Conditions at Mistastin crater are kind of like the moon
When scientists determined in the mid-1970s that the Mistastin crater in Labrador had lunar-like properties, the last Apollo mission had flown and it was too late for astronauts to take advantage of the site for training.
But now, as Artemis astronauts prepare for the next moon mission, one Canadian expert says the remote crater could provide vital insight into what awaits them. Gordon Osinski, a professor in the department of Earth sciences at Western University in London, Ont., said Mistastin was found to be an impact crater in the mid-1970s.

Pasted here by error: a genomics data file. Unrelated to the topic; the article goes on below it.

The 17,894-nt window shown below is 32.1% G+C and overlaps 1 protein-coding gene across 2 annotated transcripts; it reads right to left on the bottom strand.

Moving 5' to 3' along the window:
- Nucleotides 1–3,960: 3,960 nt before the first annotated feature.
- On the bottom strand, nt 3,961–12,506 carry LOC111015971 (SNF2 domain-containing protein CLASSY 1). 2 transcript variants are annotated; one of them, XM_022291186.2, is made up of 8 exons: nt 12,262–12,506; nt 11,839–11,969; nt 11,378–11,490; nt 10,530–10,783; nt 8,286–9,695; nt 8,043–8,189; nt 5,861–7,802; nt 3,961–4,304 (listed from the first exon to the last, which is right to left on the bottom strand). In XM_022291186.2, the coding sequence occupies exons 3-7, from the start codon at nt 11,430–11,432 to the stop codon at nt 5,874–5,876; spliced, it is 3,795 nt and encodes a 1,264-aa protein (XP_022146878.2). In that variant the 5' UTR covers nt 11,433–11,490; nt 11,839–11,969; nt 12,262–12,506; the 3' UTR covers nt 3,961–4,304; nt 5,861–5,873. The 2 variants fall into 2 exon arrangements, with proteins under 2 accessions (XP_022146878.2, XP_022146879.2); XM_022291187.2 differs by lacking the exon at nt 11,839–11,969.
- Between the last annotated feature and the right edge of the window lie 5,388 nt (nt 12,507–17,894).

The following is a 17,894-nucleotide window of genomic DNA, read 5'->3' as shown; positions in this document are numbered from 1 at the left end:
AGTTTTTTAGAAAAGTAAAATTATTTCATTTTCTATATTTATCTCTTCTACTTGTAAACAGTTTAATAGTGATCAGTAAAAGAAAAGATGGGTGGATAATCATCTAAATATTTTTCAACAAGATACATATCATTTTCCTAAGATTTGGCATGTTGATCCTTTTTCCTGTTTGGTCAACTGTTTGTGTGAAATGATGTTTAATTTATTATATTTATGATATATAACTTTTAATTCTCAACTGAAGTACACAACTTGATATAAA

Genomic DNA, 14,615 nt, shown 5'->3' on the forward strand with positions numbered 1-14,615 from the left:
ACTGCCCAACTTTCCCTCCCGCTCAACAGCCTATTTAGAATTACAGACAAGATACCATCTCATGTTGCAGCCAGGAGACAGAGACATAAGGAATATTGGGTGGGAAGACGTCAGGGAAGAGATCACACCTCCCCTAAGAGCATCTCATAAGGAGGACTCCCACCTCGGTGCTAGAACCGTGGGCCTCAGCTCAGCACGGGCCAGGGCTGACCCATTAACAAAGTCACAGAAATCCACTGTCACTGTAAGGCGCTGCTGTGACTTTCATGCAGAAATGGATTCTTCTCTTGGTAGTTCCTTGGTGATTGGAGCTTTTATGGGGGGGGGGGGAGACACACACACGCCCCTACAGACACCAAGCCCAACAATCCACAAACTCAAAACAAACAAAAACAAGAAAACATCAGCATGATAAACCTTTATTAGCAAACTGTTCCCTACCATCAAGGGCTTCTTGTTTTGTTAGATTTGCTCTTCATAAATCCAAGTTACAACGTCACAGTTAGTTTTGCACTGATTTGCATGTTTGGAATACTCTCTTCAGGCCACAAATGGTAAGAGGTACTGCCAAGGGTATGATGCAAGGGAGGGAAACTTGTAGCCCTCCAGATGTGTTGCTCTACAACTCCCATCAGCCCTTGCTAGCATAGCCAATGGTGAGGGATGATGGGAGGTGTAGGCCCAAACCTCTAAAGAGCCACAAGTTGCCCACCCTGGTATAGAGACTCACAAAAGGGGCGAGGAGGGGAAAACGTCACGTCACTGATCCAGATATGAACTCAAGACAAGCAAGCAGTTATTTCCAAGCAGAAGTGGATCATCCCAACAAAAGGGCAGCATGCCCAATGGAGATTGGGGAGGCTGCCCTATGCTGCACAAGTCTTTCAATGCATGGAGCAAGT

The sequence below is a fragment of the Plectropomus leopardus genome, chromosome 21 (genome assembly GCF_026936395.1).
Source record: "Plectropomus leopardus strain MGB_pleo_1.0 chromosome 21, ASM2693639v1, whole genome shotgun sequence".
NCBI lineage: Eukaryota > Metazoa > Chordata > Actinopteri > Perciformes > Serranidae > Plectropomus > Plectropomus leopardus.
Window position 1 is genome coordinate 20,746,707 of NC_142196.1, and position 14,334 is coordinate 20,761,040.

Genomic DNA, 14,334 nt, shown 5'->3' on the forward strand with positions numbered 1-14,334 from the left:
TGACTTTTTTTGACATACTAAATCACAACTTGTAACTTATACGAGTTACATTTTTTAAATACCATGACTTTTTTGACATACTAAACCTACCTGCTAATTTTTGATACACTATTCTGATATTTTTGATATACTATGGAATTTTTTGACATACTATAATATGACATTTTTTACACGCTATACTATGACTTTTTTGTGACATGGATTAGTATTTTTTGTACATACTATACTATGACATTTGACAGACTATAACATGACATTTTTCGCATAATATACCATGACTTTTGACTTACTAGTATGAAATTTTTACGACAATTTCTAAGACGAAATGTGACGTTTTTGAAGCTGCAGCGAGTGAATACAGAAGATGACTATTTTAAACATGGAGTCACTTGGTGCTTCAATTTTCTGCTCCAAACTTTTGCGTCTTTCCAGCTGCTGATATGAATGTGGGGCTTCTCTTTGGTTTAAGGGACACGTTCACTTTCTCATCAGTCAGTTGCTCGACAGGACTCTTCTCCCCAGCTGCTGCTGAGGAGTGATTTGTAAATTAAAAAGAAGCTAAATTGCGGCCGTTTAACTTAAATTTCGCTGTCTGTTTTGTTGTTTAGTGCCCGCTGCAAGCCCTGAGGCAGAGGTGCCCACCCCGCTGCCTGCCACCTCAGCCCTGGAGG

An impact crater is created when an asteroid or meteorite crashes into the Earth, melting and recrystallizing rock through shock waves. One of the unique things about Mistastin, he said, is that it is formed from anorthosite — a light-coloured, highly reflective stone — that makes up large parts of the moon’s surface called lunar highlands.
“That also makes it one of the best training sites for the Artemis astronauts,” Osinski said. “My dream would be every astronaut who walks on the moon in the next few years will have visited this impact crater up in northern Labrador because of those attributes.”